Notice that per our Jetty plugin configuration, you can save changes to your swagger.yamlfile and have automatic reload (it scans every second). One important point! If you write an invalid specification, the server will refuse to serve it up. Use the Swagger Editor for context-sensitive help in writing valid Swagger descriptions!

Now the interesting part. Let’s take a route from our description:




- pet

summary: Find pet by ID

description: Returns a single pet

operationId: getPetById


- application/x-www-form-urlencoded


- application/xml

- application/json


- name: petId

in: path

description: ID of pet to return

required: true

type: integer

format: int64



description: successful operation


$ref: "#/definitions/Pet"


description: Invalid ID supplied


description: Pet not found

If you hit up this endpoint (http://localhost:8080/v2/pet/1), Inflector will serve up an example payload for the #/definitions/Pet model in either JSON or XML, depending on your Accepts header. No code needed! Inflector will build the example from the swagger schema:


"id": 0,

"category": {

"id": 0,

"name": "string"


"name": "doggie",

"photoUrls": [



"tags": [


"id": 0,

"name": "string"



"status": "string"


That’s interesting! You can try the same thing off each operation in the Swagger description. Inflector will make Mocking a service simple. Again, as you modify your service description and make changes, the Jetty plugin will reload and show your changes immediately. You can even load the swagger-ui and point to our Swagger Description to see the real thing.

Now let’s move past Hello World and make this more real. Say you don’t want a mock response–you want to implement a controller and put in some business logic. Inflector will make this simple by routing the request directly to a controller.

This is configured with several techniques. Let’s walk through the options.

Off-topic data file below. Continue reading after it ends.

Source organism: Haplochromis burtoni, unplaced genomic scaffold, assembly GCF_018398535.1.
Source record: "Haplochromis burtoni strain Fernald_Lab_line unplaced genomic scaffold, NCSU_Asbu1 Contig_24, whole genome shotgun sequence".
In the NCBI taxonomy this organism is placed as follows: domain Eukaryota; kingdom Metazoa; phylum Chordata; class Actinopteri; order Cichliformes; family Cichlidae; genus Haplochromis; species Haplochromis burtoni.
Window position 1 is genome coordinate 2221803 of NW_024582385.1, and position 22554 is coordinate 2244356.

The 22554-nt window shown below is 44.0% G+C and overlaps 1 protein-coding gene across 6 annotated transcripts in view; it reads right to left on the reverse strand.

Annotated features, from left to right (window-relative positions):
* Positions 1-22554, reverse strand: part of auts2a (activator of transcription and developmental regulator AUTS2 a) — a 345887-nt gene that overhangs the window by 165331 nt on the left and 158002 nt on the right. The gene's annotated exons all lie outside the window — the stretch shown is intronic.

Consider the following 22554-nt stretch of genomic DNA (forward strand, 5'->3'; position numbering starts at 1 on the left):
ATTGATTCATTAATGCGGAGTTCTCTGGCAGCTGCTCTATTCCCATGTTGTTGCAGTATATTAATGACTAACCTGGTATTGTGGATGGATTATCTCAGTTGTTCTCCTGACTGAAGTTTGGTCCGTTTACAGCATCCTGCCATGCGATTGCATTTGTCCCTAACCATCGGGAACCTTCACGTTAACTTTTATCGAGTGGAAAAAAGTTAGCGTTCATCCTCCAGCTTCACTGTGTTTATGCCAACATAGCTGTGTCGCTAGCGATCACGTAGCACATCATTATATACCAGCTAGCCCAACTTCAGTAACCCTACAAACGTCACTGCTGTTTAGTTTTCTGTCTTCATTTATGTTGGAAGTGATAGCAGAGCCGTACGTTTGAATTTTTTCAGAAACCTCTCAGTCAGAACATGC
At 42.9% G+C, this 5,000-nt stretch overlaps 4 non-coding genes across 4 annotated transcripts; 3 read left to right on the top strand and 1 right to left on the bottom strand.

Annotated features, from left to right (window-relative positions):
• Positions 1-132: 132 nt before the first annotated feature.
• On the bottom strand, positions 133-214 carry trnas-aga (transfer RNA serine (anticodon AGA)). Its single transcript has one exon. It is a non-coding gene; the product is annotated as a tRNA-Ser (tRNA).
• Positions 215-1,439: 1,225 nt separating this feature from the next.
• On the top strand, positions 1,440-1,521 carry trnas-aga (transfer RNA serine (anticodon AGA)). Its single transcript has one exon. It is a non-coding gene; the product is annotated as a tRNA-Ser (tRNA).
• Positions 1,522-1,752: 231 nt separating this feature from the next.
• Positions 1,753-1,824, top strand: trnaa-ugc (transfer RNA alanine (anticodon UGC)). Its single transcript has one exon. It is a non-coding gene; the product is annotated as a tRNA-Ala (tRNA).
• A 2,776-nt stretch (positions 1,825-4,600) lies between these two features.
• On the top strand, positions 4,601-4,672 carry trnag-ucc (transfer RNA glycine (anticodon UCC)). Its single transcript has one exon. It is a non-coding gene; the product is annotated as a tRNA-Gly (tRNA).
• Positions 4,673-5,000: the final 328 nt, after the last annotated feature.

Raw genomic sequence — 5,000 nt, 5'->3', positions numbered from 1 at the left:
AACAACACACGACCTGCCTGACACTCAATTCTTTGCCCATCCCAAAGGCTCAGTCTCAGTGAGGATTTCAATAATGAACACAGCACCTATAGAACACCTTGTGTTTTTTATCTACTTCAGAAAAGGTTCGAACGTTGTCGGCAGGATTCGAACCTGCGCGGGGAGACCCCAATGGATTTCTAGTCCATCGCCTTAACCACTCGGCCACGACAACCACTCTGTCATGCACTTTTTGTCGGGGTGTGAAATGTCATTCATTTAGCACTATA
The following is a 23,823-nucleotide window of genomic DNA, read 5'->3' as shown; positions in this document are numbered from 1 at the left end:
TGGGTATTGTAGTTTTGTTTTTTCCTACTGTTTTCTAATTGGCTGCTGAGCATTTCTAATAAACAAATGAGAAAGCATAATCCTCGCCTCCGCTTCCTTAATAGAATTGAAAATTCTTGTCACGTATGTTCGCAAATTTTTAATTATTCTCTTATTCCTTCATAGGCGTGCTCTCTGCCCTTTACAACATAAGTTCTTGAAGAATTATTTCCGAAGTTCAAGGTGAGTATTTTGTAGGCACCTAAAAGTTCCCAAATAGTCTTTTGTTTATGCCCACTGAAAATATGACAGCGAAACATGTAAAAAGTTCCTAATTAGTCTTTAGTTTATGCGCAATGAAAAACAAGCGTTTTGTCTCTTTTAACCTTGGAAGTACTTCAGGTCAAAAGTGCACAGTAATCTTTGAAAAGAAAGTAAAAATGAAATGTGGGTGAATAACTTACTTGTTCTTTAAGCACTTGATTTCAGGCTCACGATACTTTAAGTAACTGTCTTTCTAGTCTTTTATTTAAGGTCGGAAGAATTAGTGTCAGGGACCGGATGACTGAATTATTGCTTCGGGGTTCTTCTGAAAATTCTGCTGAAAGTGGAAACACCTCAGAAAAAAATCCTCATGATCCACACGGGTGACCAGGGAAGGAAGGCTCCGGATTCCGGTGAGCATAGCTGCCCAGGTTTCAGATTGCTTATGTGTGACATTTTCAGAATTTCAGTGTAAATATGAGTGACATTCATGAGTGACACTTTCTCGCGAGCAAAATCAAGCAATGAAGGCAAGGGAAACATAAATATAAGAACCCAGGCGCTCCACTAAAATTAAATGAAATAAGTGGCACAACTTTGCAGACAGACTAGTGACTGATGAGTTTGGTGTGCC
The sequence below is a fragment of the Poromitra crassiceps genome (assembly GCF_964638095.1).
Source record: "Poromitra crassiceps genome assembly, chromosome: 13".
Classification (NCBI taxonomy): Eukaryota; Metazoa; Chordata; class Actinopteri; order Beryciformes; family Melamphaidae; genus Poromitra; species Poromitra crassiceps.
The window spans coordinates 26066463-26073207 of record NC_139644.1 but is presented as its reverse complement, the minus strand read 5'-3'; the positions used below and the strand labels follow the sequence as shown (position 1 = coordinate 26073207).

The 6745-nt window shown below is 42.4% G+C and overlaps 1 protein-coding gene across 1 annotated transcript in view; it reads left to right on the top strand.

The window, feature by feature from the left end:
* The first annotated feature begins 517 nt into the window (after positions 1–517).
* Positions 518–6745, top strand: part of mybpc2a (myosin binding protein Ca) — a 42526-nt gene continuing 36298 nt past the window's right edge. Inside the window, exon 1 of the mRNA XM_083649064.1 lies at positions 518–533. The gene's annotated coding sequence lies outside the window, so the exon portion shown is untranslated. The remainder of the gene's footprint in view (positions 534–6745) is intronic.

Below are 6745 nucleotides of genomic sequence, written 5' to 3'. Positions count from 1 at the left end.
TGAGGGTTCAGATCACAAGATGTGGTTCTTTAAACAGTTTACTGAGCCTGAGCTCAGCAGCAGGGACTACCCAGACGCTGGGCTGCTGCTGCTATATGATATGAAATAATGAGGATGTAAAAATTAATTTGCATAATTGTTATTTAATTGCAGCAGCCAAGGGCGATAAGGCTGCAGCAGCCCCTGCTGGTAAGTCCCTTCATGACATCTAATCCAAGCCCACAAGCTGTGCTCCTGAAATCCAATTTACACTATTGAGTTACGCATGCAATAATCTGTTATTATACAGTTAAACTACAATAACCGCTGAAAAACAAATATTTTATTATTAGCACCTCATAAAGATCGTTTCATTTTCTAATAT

Explicitly naming the controller + package

You can use a Swagger Extension to add additional metadata into your description. For this use case, we’ll add the name of the controller class that we want requests sent to:




- pet

summary: Add a new pet to the store

operationId: addPet

# We're configuring Inflector to look in this class for our controller!

x-swagger-router-controller: io.swagger.sample.SampleController

Now at start-up, Inflector will look in the class io.swagger.sample.SampleController for a method matching this method. But what is our signature???

Inflector will use the operationId as the method name. If it does not exist, there is an algorithm to create one (you should just specificy it to make life easier). It will then look for parameter singatures matching the input parameters to the operation PLUS one extra parameter for context. In fact, if you configure your application to start with debug logging, you’ll see what it’s trying to find:

DEBUG i.s.i.SwaggerOperationController - looking for operation: addPet(io.swagger.inflector.models.RequestContext request, com.fasterxml.jackson.databind.JsonNode body)

Note the RequestContext as the first parameter–it contains valuable information about headers, media types, etc. Take a look at the source to see what it provides you.